A study of clinical academics across 32 UK medical schools found that only one in ten medical clinical professors are female – despite the fact that on average women make up 21 per cent of the workforce and 60 per cent of the students – and that over the past 20 years women have accounted for 40 per cent of the country’s medical graduates.
For the two years from 2004/ 2005, 207 men became professors while only six women received the same promotion, according to the study, “Women in the UK academic medicine workforce”, published in the Journal of Medical Education.
The policies aren’t working
One of the researchers, Anita Holdcroft of Imperial College London, says the findings imply workforce practices are holding back women in clinical academic careers and current policies are not effective in ensuring men and women are treated equally.
“Until now we had no UK gender data. This study has confirmed that women doctors are not achieving senior positions in academic medicine, despite adequate numbers of women medical students and academic trainees.”
The researchers compared data on the employment profiles of male and female clinical academics in all specialties. They identified 3,255 and 3,365 lecturers, senior lecturers, readers and professors in 2004 and 2005, respectively, of whom 21 per cent were women.
In 2004 there were 1,157 professors, of whom 11 per cent were women. In 2005 the picture improved slightly, with women holding 12 per cent of 1,364 professorial chairs.
The researchers reported a huge variation in the number of women professors in individual schools, with six employing no women professors at the start of the study, while in one school a third of professors were female.
This mirrors other studies of the female scientific workforce and underlines the fact that while attempts to attract more women to study science and medicine at undergraduate level are bearing fruit, women are not applying their skills in academic and clinical science.
For example, a survey by Eurostat, the EU’s statistics arm, published in August 2006 found that while just over half of Europe’s scientifically qualified work force is female, fewer than one in three of Europe’s professional scientists and technologists are women.
And in the US as well
And the issue is not limited to Europe. The 2005 data from US medical schools shows that five times more full professors are male than female. The US, like Europe, has made great strides in attracting women to study science, but here too, this is not translating through to women taking up academic jobs in science.
Forty years ago, women made up only 3 per cent of America’s scientific and technical workers, but by 2003 they accounted for nearly a fifth, according to the National Academy of Science. Women have earned more than half of the bachelor’s degrees awarded in science and engineering since 2000.
But like their European counterparts, American women’s representation on university and college faculties fails to reflect these gains. Among science and engineering PhDs, four times more men than women hold full-time faculty positions.
Other studies have found systematic pay gaps between men and women in the sciences and technical professions. A recent British study found female professors earn at least £4,000 less than their male counterparts – with discrimination a probable reason in 23 per cent of the cases.
The same is true in the US. Compared with men, women faculty members are generally paid less and promoted more slowly, receive fewer honours, and hold fewer leadership positions. These discrepancies do not appear to be based on productivity, the significance of their work, or any other performance measures, says the National Academy of Science.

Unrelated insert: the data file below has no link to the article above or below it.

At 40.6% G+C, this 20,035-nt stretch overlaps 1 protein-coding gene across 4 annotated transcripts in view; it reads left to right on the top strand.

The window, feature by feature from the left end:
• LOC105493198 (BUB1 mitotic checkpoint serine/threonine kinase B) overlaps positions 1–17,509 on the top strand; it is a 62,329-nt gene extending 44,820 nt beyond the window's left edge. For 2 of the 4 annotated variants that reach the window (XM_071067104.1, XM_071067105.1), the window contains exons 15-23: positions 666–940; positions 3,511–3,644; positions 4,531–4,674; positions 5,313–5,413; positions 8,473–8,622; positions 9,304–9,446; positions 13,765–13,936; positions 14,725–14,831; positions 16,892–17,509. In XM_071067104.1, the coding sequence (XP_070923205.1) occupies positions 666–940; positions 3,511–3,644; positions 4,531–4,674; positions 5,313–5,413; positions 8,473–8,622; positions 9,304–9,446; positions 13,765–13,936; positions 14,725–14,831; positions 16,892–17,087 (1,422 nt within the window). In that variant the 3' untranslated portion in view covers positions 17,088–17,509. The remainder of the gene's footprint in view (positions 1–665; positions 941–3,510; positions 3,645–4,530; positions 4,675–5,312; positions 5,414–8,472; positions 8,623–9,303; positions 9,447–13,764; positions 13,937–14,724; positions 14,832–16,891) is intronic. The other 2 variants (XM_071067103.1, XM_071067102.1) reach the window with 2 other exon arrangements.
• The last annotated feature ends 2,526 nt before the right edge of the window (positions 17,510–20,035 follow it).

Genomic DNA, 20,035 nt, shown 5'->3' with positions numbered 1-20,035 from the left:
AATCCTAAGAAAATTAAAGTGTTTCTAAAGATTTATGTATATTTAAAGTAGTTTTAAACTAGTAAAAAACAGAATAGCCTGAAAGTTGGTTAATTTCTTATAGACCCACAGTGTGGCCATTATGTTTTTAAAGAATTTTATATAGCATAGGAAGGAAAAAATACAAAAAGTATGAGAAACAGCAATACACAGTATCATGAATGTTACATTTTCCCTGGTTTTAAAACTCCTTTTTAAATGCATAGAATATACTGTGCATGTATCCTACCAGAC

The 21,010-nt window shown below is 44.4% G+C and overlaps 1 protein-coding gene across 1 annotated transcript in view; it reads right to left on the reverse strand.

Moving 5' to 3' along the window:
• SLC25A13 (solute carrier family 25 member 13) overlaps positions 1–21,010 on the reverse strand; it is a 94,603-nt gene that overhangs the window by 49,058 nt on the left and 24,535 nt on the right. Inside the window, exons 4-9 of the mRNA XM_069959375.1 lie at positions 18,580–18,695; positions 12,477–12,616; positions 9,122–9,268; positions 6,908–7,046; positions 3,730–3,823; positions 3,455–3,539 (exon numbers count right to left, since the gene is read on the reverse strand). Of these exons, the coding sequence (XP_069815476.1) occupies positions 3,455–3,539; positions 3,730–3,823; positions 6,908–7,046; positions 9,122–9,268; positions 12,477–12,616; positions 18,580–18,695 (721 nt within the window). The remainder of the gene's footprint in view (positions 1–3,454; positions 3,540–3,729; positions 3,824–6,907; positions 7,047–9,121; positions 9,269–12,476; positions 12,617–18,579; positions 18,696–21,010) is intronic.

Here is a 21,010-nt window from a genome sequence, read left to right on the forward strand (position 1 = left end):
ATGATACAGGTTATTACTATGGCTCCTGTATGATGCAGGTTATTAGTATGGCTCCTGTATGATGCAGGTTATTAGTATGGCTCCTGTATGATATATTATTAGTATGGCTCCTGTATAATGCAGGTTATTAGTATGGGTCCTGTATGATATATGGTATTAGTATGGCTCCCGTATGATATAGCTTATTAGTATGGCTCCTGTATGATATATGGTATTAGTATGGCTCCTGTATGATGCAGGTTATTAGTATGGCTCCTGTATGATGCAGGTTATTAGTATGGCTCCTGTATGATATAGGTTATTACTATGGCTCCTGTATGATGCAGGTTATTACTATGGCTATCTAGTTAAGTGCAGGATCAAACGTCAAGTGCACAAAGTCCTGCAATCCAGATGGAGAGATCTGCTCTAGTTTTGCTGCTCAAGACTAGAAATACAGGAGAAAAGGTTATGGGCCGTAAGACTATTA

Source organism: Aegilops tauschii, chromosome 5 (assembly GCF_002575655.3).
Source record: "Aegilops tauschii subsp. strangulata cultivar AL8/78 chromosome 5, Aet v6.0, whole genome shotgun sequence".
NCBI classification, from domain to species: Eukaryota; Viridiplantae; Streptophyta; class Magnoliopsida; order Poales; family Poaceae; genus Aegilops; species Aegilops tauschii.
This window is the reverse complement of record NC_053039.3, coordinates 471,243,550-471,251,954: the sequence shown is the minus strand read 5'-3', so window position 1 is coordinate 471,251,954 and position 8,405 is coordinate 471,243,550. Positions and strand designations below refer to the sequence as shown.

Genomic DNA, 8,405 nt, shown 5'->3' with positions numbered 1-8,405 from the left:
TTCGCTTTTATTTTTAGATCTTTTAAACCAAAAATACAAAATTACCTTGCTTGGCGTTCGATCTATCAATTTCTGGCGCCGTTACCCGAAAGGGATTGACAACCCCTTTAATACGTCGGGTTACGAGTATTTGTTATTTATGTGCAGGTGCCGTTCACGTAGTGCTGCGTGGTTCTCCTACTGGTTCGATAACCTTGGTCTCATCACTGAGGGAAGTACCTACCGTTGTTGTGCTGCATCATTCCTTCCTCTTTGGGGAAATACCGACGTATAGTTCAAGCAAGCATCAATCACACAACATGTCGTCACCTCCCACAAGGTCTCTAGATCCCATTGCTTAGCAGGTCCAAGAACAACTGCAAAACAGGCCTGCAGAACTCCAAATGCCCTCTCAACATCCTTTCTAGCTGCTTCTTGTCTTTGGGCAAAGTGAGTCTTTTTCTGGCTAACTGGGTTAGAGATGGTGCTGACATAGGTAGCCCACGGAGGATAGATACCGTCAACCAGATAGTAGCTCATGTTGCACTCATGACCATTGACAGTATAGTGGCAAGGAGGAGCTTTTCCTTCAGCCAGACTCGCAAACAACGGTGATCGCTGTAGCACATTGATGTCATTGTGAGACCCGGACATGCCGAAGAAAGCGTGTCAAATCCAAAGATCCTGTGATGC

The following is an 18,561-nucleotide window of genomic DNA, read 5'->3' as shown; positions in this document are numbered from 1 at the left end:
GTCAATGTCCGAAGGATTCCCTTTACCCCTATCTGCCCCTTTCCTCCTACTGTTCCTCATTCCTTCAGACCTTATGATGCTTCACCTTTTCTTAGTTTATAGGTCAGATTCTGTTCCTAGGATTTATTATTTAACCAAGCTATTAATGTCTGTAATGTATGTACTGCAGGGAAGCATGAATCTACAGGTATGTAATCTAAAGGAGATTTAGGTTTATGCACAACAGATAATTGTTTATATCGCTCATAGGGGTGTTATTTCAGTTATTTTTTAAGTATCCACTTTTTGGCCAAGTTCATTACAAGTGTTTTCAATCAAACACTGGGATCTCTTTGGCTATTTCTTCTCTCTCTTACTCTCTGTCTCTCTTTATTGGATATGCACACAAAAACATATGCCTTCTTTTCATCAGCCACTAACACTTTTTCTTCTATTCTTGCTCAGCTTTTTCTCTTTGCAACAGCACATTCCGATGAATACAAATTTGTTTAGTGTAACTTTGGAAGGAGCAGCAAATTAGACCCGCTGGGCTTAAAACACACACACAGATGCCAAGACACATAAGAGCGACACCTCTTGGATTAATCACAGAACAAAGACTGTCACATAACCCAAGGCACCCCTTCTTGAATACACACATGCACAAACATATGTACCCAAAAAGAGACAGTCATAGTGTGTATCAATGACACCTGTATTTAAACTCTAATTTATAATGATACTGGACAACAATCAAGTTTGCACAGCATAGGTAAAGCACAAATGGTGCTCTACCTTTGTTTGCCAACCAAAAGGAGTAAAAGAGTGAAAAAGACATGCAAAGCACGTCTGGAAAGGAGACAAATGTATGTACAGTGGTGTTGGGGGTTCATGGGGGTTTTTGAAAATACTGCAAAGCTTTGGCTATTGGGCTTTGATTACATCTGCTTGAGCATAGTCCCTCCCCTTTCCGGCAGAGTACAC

So, while women have been turned on to study science, they remain severely under represented as full time academics and researchers.
Good to get the data
Holdcroft believes the sheer fact that the medical school study happened is good news. “Just to be able to get that data is a first: it’s a major event and because you make that visible, people feel uncomfortable and have to change. It is by getting the data that we can start to change.”
The findings of Holdcroft and her co authors are feeding into Women in Academic Medicine (WAM), a project to identify barriers and find solutions to improve female career progression in academia and the UK National Health Service. The project, which was set up in 2004, is due to publish its final report soon.
Holdcroft said WAM’s recommendations tackle bias at all levels, “They cover the government, they cover medical journals, they cover institutions, they cover heads of departments and they cover individuals, so it’s really to empower at all levels to be able to make these changes.”
Various other attempts are in hand to eliminate gender bias in universities and medical schools. For example, in the UK the Athena Scientific Women Academic Network (SWAN) has an awards system to encourage universities to clean up their recruitment processes and implement good practice.
Bristol University’s biochemistry department was recently given a silver award for gathering data, implementing an action plan and demonstrating progress towards gender equality. “What we’ve done is put into effect the self-evaluation team and looked at what we’re already doing and that’s brought together the good practice that was already there,” said George Banting, the head of department. “But what it’s also done is highlight one or two areas where we can clearly improve, and the self-evaluation team will help us improve in those areas, we hope.”
As yet only 23 UK universities are signed up to the Athena charter, so clearly the scheme needs to extend its reach, as Julie Ashdown, the charter coordinator, admitted, “We are planning to increase both the number of members and also the number of members who apply and receive awards. We are very much looking to raise the profile of it.”